Businesses have good reason to be concerned about data breaches. Fraudsters’ attempts to access systems and steal valuable information are becoming more innovative, and research suggests they are also increasingly successful. Cybercriminals’ accomplishments come at the expense of targeted businesses, with a recent study finding that individual data breaches cost firms around the globe an average of $3.92 million in 2019 — a 1.5 percent increase from 2018. The same report found that the total cost of a data breach had risen 12 percent since 2014.
Growing attack-related expenses force businesses to remain vigilant against emerging threats, including phishing and other types of fraud that their own employees may willingly or unwillingly perpetuate. Another recent study found that phishing accounts for 90 percent of all data breaches and that such schemes increased 65 percent over the past year.
Businesses need employees to build and promote their products, but they cannot afford to have those workers weaken their security, meaning fraud prevention must be among firms’ top priorities. The following Deep Dive delves into the steps companies can take to ensure their employees are knowledgeable about phishing and are at the front lines of anti-fraud efforts.
Fighting the Phishers
Phishing attempts threaten many firms’ security operations, often tricking employees into revealing email addresses, login credentials, passwords or other sensitive details. Workers could receive emails that appear legitimate but contain links that request such details, or fake vendors, impersonated trusted names or malware could manipulate users into giving away information, for example.
One notable phishing attack occurred in 2015, when healthcare giant Anthem suffered a breach that compromised more than 80 million patient records. The scheme originated from a number of phishing emails that targeted a handful of employees. Anthem paid out $16 million in a class action lawsuit, underlining how a relatively minor phishing attempt can have catastrophic consequences for businesses and their customers.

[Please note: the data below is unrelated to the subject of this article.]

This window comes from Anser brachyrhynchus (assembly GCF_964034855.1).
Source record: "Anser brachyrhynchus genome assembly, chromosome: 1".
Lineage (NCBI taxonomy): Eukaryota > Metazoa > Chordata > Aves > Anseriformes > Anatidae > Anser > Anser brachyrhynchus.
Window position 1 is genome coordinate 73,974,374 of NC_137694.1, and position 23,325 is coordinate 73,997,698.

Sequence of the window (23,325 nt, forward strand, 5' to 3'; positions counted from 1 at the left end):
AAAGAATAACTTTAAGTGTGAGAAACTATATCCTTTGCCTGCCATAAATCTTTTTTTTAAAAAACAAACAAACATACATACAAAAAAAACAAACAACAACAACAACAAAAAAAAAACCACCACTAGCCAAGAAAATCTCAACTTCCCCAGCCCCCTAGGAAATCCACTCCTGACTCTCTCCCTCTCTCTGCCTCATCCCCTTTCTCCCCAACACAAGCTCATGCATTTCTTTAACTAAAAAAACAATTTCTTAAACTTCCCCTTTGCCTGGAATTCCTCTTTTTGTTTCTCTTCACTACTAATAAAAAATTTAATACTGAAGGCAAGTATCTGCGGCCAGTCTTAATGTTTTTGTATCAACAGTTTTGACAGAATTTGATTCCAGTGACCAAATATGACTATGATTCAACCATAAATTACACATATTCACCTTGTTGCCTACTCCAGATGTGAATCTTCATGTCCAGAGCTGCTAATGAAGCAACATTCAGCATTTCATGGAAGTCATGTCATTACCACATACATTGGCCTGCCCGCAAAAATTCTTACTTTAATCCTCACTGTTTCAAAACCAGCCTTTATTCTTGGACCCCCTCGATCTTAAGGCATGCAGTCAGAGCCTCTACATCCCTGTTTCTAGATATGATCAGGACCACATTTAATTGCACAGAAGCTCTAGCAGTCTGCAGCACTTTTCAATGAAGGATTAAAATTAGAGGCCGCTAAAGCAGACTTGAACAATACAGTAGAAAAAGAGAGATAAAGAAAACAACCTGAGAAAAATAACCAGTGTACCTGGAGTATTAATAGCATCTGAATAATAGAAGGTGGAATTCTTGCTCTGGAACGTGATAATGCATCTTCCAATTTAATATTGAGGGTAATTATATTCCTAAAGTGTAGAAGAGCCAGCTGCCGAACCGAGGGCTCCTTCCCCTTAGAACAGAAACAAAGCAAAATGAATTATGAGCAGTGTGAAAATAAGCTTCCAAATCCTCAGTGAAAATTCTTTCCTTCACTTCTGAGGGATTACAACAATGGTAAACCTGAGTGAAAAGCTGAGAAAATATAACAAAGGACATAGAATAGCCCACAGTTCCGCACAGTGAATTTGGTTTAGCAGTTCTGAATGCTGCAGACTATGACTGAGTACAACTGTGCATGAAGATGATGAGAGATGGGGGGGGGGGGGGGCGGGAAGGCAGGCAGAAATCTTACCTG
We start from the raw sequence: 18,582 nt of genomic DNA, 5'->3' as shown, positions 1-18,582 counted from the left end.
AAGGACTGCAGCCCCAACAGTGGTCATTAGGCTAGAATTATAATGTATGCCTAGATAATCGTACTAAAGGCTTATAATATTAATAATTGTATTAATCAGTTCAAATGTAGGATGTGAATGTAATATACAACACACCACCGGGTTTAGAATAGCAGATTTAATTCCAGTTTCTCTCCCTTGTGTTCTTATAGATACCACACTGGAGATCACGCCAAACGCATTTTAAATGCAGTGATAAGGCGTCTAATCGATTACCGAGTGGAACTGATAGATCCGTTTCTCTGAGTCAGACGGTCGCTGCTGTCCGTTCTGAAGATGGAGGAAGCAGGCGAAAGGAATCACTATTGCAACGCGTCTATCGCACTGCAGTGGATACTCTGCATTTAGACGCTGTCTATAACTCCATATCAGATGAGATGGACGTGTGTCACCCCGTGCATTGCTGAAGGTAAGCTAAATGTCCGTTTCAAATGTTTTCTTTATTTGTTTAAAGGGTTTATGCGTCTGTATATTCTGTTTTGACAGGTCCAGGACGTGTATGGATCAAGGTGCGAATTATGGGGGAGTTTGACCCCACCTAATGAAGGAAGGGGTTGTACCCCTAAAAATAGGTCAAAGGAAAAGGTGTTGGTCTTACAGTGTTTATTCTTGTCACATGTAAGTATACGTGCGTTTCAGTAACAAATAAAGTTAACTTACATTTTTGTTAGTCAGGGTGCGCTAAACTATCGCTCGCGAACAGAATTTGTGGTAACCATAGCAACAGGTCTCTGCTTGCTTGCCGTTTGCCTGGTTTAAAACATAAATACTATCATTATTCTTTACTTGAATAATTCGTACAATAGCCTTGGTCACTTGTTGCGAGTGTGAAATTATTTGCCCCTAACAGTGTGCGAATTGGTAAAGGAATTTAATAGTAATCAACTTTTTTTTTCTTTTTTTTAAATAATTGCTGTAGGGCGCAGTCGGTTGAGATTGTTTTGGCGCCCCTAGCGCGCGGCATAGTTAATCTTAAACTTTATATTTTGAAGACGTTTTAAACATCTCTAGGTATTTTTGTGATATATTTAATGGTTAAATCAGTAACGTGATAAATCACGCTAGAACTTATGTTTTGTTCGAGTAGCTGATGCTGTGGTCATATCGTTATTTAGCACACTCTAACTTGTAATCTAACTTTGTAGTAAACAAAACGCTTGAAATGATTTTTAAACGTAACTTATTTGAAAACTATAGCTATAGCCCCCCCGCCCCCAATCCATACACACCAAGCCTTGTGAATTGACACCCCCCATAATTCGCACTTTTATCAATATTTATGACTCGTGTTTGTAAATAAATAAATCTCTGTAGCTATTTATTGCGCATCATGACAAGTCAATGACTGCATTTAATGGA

Companies can ensure protection by educating employees, running them through scenarios, adopting cybersecurity measures that filter out nefarious websites and implementing policies that require passwords to meet complexity standards and be frequently updated. Two-factor authentication (2FA) or encrypting sensitive data can also help.
Ensuring Secure Workplace Practices
Other fraud attempts targeting workplaces are no less dangerous. A changing workforce filled with more remote and non-traditional gig employees opens new doors for criminals looking to steal sensitive information. Workplace lapses can enable cybercrime and some workers might not realize how their everyday actions endanger their companies. A survey from document destruction company Shred-It found that 25 percent of employees leave their computers unlocked and unattended, which could grant fraudsters access when employees step away, for example. Those who write passwords or important notes on paper present similar opportunities, enabling bad actors to snap photos and log in to secure systems.
Remote work is becoming a point of concern as it gains ubiquity. Many employers believe off-site employees represent significant vulnerabilities, but they do not ensure these workers are taking protective steps. Most surveyed small and medium-sized businesses (SMBs) said they do not have related policies in place, despite the fact that fraudsters can use unsecured Wi-Fi connections at homes or coffee shops to target these employees, thus endangering company data and resources.
The gig economy represents more than one-third of the United States’ total economy, but freelance and contract workers may not have to follow the same obligations as full-time employees. Companies can address these security gaps by updating policies to require clean desks and other specific expectations for remote workers. Such rules may also compel in-house employees to lock sensitive details in desk drawers, shred paper documents and responsibly dispose of computer hardware. They should also know who to contact if a computer, laptop or phone is stolen.
Remote workers require their own protocols to ensure they do not fall victim to fraud. Data from gig worker marketplace Upwork found that while 63 percent of firms hire remote employees, 57 percent do not have remote work policies to ensure security. Companies should craft remote worker guidelines that clarify these rules and include secure resources, like video and phone conference lines, project management services and cloud-based document platforms, to ensure off-site and in-house employees use the same offerings. Every employee should also have access to a company contact in the event of a suspected breach.
Employees are the backbone of any company’s success, but businesses must ensure they are not used against them. Preparedness can go a long way toward enabling workers to remain vigilant on the front lines against phishers and other fraudsters, especially as traditional work shifts away from offices.